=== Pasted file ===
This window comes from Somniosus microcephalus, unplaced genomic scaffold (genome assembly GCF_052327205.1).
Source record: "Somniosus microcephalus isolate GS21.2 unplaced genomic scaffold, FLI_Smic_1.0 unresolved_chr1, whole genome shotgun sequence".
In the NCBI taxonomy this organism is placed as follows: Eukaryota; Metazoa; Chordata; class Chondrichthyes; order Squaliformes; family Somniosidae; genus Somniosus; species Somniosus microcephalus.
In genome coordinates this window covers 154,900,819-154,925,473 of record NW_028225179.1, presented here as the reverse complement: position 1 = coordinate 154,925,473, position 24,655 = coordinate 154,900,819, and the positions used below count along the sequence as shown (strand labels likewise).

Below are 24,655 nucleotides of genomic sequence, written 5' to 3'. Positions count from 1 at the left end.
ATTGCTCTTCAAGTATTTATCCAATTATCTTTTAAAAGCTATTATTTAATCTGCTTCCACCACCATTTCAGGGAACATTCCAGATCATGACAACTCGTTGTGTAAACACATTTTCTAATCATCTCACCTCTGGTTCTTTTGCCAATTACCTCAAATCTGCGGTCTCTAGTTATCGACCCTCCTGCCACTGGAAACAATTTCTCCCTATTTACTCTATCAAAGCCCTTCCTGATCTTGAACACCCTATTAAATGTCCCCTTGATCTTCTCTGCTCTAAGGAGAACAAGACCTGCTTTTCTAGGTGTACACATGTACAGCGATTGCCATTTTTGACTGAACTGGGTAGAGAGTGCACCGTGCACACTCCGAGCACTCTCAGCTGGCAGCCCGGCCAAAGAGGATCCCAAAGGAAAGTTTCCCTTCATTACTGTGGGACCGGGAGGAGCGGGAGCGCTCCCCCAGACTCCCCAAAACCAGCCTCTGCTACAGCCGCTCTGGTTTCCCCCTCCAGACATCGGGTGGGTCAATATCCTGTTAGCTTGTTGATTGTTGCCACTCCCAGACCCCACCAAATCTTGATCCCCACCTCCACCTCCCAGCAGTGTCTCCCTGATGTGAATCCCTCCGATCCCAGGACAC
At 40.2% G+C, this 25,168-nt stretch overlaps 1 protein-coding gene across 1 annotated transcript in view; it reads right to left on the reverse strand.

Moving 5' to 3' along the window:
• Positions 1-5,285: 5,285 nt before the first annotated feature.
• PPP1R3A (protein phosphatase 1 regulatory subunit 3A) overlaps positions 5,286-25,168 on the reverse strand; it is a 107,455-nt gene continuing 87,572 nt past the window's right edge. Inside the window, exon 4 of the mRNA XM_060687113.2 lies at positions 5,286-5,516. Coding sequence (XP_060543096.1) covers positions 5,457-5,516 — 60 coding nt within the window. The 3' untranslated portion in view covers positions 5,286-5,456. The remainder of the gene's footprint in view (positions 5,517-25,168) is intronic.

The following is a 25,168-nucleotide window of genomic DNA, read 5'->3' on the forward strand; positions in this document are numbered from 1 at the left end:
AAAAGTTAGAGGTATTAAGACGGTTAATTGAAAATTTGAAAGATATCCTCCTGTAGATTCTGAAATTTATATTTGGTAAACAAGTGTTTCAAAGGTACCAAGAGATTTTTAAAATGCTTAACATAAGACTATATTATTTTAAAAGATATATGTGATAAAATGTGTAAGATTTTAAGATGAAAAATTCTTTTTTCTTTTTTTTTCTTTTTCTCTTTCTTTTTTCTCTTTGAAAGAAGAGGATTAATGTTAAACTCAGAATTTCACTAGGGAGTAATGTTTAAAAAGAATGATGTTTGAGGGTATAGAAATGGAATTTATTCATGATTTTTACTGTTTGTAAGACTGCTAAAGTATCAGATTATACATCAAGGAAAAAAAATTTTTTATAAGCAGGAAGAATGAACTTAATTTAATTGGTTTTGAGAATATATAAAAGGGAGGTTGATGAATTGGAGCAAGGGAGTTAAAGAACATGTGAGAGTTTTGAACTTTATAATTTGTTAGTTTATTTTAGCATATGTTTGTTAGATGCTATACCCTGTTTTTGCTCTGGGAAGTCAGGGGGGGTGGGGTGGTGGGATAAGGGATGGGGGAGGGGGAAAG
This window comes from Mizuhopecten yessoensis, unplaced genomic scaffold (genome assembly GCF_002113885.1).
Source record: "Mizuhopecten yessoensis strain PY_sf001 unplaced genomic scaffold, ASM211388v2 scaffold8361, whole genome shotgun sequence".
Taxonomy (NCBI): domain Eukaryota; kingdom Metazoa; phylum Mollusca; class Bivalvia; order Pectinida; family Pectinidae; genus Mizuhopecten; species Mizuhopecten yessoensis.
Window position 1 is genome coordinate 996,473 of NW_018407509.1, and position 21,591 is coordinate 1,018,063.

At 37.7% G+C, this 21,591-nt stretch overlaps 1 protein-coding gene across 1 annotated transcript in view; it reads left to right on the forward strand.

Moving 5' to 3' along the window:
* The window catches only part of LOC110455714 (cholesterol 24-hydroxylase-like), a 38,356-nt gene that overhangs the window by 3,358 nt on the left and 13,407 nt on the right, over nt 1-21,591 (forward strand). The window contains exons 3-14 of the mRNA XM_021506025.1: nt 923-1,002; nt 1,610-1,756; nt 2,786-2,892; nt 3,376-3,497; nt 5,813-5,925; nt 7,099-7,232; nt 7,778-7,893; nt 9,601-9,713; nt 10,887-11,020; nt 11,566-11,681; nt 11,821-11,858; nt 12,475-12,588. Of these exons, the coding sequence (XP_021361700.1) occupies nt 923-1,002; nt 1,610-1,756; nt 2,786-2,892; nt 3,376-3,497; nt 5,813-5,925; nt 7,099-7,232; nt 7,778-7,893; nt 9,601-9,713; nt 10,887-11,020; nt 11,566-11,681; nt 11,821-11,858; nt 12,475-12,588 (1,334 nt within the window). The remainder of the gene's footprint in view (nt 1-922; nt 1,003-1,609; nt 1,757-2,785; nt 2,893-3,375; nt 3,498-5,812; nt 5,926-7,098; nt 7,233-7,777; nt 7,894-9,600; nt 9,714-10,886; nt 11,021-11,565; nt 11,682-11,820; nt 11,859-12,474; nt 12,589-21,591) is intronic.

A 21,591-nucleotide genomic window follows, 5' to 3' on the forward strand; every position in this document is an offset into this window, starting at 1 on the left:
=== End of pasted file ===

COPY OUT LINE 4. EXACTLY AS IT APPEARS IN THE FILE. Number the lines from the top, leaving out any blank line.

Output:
In genome coordinates this window covers 154,900,819-154,925,473 of record NW_028225179.1, presented here as the reverse complement: position 1 = coordinate 154,925,473, position 24,655 = coordinate 154,900,819, and the positions used below count along the sequence as shown (strand labels likewise).